August is the season in Japan for a never-ending stream of films and TV programs about World War II. Quite naturally, from the Japanese perspective, most of this outpouring examines the war’s closing days, particularly the atomic bombings of Hiroshima and Nagasaki. Some outsiders (including this one) question this emphasis, which edits out most of the eight years Japan was at war, starting with China in 1937, while giving the impression that Japan was more victim than perpetrator.
The latest film in this long line is “Nihon no Ichiban Nagai Natsu” (“Japan’s Longest Summer”), a docu-drama directed by Hitoshi Kurauchi. The film is based on an eponymous novel by Kazutoshi Hando that Kihachi Okamoto made into the 1967 hit “Nihon no Ichiban Nagai Hi” (Japan’s Longest Day).
Rather than focus, like Okamoto, on the drama of the war’s closing moments, particularly the futile attempts by zealous military officers to take the entire county down in flames, Kurauchi re-creates Hando’s source material: a five-hour round-table discussion for “Bungei Shunju” magazine that Hando hosted in 1963 with 27 men and one woman who witnessed Japan’s struggles in the fateful summer of 1945. His cast is a mix of professional actors and prominent nonactors, including scholars, politicians, bureaucrats and newscasters.
|Rating||out of 5|
|Run Time||111 minutes|
|Language||Japanese Opens Aug. 7|
|Rating||out of 5|
|Run Time||80 minutes|
To provide background and perspective, Kurauchi uses everything from wartime newsreel clips to interviews with Hando, still sharp in his late 70s, and the cast members, who reminisce about their own wartime or postwar experiences. (Only four of the original participants were still alive at the time of production and in the film are only profiled, not interviewed.)
This approach has its drawbacks, the primary being a certain stiffness deriving from not only the amateur acting (though some of the nonpros are quite good), but the setting itself: 28 strangers sitting formally in a large Japanese-style banquet hall and addressing not only each other but the magazine’s unseen readership — and posterity.
On the other hand, this reconstruction offers an enlightening glimpse into the mentality of those who had experienced the war, from the heights of power in Tokyo to the depths of a South Pacific jungle. Asked relatively uncontroversial questions by a sympathetic moderator — no sharp-elbowed queries about war atrocities or the Emperor’s responsibility — they are forthright in their answers and respectful of their fellow participants.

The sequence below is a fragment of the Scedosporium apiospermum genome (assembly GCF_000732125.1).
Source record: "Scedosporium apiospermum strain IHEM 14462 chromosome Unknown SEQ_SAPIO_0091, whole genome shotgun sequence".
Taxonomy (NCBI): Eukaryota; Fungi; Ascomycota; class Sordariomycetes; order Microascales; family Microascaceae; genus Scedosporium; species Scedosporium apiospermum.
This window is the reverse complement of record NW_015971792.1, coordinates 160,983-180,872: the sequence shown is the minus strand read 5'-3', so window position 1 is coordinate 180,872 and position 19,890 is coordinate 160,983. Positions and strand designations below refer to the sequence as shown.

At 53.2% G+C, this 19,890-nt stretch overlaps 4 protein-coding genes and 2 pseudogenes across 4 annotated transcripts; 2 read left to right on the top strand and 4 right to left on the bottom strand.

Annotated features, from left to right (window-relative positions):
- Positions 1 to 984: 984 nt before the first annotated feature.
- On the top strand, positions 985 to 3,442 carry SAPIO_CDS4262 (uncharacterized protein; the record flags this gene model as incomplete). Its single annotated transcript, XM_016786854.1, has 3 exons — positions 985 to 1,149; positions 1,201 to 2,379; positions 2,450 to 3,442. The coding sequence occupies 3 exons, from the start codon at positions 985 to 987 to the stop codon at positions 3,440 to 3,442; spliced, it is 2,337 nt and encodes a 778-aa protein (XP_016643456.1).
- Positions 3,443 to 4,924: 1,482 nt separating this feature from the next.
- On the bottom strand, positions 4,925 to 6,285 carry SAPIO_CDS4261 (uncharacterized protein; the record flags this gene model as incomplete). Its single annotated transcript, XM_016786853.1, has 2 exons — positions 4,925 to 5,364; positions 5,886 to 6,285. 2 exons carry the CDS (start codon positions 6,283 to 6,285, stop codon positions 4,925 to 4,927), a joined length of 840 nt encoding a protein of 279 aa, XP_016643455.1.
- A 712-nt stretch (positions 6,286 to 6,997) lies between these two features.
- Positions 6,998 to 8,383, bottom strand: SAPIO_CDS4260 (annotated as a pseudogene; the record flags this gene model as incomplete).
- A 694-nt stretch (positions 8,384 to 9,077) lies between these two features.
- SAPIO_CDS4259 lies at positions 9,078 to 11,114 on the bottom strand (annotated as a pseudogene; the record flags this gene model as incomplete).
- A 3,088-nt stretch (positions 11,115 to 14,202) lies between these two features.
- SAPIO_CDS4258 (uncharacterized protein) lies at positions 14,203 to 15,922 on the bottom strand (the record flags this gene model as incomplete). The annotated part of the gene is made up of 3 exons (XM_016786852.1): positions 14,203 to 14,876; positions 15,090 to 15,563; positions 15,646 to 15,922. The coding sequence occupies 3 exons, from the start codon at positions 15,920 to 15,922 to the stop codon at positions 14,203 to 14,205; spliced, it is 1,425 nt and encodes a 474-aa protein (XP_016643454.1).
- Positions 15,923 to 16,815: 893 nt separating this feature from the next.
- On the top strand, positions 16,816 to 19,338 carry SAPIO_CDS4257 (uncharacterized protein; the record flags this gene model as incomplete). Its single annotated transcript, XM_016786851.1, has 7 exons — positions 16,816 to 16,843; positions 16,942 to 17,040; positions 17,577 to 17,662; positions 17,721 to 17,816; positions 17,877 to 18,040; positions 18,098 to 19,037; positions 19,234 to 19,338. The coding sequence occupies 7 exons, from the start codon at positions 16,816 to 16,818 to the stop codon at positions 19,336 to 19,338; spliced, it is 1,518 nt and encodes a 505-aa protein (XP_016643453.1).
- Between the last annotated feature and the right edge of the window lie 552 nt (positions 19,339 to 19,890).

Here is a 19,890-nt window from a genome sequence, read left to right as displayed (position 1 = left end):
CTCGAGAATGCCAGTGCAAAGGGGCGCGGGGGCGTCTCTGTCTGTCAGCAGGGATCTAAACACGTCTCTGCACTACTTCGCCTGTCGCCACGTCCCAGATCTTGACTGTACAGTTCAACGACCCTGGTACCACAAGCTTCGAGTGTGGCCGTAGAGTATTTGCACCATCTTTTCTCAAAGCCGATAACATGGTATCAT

One is Yoshio Shiga (Soichiro Tahara), a communist who spent the war years in prison (“We were watching what Japan was doing from prison, but strangely enough, false rumors didn’t make their way inside — we just heard the truth”). Another was Okikatsu Arao (Osamu Shigematsu), an army colonel who plotted a coup d’etat on Aug. 13 to forestall surrender, but was dissuaded by his superior, War Minister Korechika Anami.
But even such opposites on the ideological spectrum hear each other out politely; no one hurls accusations of criminal acts or calls for a return to former military glories. Having directly experienced the totality of Japan’s defeat and the war’s enormous human cost, they are resigned and reflective, if still hopeful for the future. At a time when hope is in short supply, this attitude, whatever else you may say about their wartime acts, is inspiring.
Teruo Ishii was not called the King of Cult for nothing. The ero-guro (erotic and grotesque) films he directed in the late 1960s and early ’70s not only pushed contemporary boundaries of the permissible, from group nudity to graphic depictions of deviant sex, but paved the way for the directorial outlaws of later decades, from Shinya Tsukamoto to Takashi Miike.
But Ishii, who was born in 1924 and made nearly 80 films before his death in 2005, was a more varied director than his cult rep implies. He filmed jazzy, sophisticated noirs for Shintoho in the 1950s, the smash-hit “Abashiri Bangaichi” (“Abashiri Prison”) yakuza action series for Toei in the 1960s and, after a 14-year hiatus from the big screen, “Gensenkan Shujin” (“Master of the Gensenkan Inn,” 1993) and other films set in the strange, erotic borderland between dreams and waking life called Ishii World.
Now porn director and Ishii intimate Dirty Kudo has made a documentary, “Ishii Teruo: Eiga Tamashi” (“Teruo Ishii: The Soul of Film”), to accompany a 30-film Ishii retrospective and various Ishii-related events in August. (The documentary will open on Aug. 7 at Shibuya art-house cinema Eurospace, while the retrospective is screening at the Cinema Vera theater in the same building from July 31 to Sept. 3.)
Kudo diligently rounded up many of Ishii’s former colleagues, from Shintoho-era fellow assistant directors Eizo Yamagiwa and Akira Aono to “Gensenkan Shujin” star Shiro Sano, and collected many funny, revealing anecdotes about Ishii and his methods. He could, say Sano and others, be scarily intense on the set, yet a charmer off it. He also enjoyed tossing the script and reeling off shot after improvised shot far into the night as, Yamagiwa and Aono ruefully commented, his staff struggled to keep up.
This is all interesting, but Kudo, unfortunately, provides little in the way of context or explanation for Ishii newbies. He also skimps over Ishii’s famous earlier films in favor of patchy late-career exploitation pics, perhaps because getting rights permissions, especially from Toei, was expensive — or impossible. Still, “Ishii Teruo: Eiga Tamashi” is essential viewing for any fans of this wayward, original talent, for whom the only sin was boring the audience.